It’s not the most exciting read, but a white paper by State Budget Solutions delves into the question of whether states will be able to resist the pile of money dangled by the federal government to adopt Common Core educational standards. Obviously there are states like Maryland which won’t say no to anything handed out by the federal government, regardless of quality or need, but there are a few which have not adopted Common Core or want to reconsider it. The argument made by SBS was that, despite the fact most states have adopted this “voluntary” change in standards, it’s unlikely that all states will have to because a recent Supreme Court decision found that the threat of withholding all Medicaid funding was unnecessarily “coercive”:
In NFIB v. Sebelius, the Court upheld the Affordable Care Act (ACA), including the individual mandate for health insurance. But seven justices also agreed that the federal government was not permitted to expand the joint state-federal Medicaid program by threatening states that it would eliminate all of its financial support for Medicaid that the states had previously received. The Court determined that such a penalty was unconstitutionally coercive.
Because of that decision, as well as a 1987 SCOTUS decision (South Dakota v. Dole) regarding the reduction of federal aid to states not adopting a legal drinking age of 21, it appears the permissible limit of federal reduction lies someplace north of five percent, but Uncle Sam cannot take away all money.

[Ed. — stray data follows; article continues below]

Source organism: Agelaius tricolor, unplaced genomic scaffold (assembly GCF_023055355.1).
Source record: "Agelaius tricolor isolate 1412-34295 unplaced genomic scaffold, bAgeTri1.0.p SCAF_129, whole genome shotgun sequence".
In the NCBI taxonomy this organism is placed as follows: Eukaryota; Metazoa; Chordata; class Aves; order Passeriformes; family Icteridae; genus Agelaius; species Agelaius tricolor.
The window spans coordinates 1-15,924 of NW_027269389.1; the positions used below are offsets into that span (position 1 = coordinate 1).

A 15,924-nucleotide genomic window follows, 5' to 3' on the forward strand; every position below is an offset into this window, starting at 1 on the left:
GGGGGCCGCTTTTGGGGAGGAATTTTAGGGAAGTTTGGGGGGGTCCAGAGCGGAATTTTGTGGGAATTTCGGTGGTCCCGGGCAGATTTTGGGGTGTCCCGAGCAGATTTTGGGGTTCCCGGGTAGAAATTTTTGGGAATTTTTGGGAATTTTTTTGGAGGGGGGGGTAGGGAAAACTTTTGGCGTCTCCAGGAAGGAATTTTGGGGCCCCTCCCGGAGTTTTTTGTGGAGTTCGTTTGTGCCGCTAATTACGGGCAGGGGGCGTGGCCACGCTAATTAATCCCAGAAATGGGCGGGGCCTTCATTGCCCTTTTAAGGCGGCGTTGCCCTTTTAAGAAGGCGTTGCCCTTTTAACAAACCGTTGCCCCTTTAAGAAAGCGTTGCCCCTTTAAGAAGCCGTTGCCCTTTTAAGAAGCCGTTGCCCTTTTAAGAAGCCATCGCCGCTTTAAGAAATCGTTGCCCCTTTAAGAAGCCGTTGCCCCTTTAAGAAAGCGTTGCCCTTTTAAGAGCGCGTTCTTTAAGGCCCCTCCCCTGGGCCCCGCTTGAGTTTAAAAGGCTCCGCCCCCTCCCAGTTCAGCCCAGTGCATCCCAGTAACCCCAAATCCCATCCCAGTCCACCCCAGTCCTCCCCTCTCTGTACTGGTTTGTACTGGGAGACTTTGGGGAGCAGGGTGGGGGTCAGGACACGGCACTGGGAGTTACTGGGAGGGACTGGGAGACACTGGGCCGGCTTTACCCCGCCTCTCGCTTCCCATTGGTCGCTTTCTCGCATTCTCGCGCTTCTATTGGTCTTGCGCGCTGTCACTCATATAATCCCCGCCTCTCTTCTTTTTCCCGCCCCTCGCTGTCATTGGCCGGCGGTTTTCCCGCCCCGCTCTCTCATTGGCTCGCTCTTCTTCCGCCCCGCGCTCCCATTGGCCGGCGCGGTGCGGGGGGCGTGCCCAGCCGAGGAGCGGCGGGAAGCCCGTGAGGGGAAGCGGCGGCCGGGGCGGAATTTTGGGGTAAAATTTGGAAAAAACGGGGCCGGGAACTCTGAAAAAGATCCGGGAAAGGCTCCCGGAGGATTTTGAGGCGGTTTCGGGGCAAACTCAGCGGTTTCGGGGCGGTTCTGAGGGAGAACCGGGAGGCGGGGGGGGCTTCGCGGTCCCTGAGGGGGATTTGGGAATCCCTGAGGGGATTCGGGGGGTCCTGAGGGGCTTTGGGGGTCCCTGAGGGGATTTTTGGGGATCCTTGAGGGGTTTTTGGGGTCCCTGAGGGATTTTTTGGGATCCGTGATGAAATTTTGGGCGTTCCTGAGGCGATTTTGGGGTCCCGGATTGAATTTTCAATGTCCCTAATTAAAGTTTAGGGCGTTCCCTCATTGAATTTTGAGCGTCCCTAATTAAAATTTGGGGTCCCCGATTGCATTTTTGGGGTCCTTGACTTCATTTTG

Still, given the fact that federal transfers comprise between 1/4 and 1/2 of a state’s budget – very scary in and of itself – the claim that just 12.3% of education dollars come from the federal government doesn’t mean there aren’t other, more devious ways to punish states for non-compliance. Moreover, local jurisdictions – particularly in Maryland – have a very difficult time declaring their financial independence from the state. Nowhere was this more evident than in the passage of 2012’s Senate Bill 848, which in essence invalidated locally-adopted property tax caps if the state deemed too little money was being allocated to education. The difference in our fair county was a staggering $14 million, and I expounded on this at the time.
This doesn’t address the philosophy of Common Core, which is also controversial and a reason to waive participation, but it makes the case that states can refuse the money dangles before it by Uncle Sam.